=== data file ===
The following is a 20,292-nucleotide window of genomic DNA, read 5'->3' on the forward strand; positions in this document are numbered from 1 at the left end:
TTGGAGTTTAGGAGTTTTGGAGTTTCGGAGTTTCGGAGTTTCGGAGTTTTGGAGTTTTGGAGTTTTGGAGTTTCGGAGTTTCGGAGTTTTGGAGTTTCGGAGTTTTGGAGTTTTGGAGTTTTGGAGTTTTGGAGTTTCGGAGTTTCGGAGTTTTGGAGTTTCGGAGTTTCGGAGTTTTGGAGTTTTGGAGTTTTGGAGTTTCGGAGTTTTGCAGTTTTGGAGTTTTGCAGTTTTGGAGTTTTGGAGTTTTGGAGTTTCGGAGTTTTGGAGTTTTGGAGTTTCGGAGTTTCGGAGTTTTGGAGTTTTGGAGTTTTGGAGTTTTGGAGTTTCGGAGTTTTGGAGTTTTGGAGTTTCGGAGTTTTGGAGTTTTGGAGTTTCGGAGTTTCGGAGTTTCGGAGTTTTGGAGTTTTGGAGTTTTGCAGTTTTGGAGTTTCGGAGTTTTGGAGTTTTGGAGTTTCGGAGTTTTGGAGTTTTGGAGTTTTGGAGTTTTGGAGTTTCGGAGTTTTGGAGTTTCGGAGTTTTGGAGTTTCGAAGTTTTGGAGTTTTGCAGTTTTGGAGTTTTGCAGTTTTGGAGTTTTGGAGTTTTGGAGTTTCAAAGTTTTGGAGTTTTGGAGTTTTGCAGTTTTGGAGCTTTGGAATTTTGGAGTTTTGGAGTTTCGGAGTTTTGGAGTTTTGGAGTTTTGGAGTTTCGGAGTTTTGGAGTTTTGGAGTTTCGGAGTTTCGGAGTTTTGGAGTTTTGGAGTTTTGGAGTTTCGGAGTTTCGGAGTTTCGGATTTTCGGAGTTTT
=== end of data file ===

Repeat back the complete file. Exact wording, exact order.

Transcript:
The following is a 20,292-nucleotide window of genomic DNA, read 5'->3' on the forward strand; positions in this document are numbered from 1 at the left end:
TTGGAGTTTAGGAGTTTTGGAGTTTCGGAGTTTCGGAGTTTCGGAGTTTTGGAGTTTTGGAGTTTTGGAGTTTCGGAGTTTCGGAGTTTTGGAGTTTCGGAGTTTTGGAGTTTTGGAGTTTTGGAGTTTTGGAGTTTCGGAGTTTCGGAGTTTTGGAGTTTCGGAGTTTCGGAGTTTTGGAGTTTTGGAGTTTTGGAGTTTCGGAGTTTTGCAGTTTTGGAGTTTTGCAGTTTTGGAGTTTTGGAGTTTTGGAGTTTCGGAGTTTTGGAGTTTTGGAGTTTCGGAGTTTCGGAGTTTTGGAGTTTTGGAGTTTTGGAGTTTTGGAGTTTCGGAGTTTTGGAGTTTTGGAGTTTCGGAGTTTTGGAGTTTTGGAGTTTCGGAGTTTCGGAGTTTCGGAGTTTTGGAGTTTTGGAGTTTTGCAGTTTTGGAGTTTCGGAGTTTTGGAGTTTTGGAGTTTCGGAGTTTTGGAGTTTTGGAGTTTTGGAGTTTTGGAGTTTCGGAGTTTTGGAGTTTCGGAGTTTTGGAGTTTCGAAGTTTTGGAGTTTTGCAGTTTTGGAGTTTTGCAGTTTTGGAGTTTTGGAGTTTTGGAGTTTCAAAGTTTTGGAGTTTTGGAGTTTTGCAGTTTTGGAGCTTTGGAATTTTGGAGTTTTGGAGTTTCGGAGTTTTGGAGTTTTGGAGTTTTGGAGTTTCGGAGTTTTGGAGTTTTGGAGTTTCGGAGTTTCGGAGTTTTGGAGTTTTGGAGTTTTGGAGTTTCGGAGTTTCGGAGTTTCGGATTTTCGGAGTTTT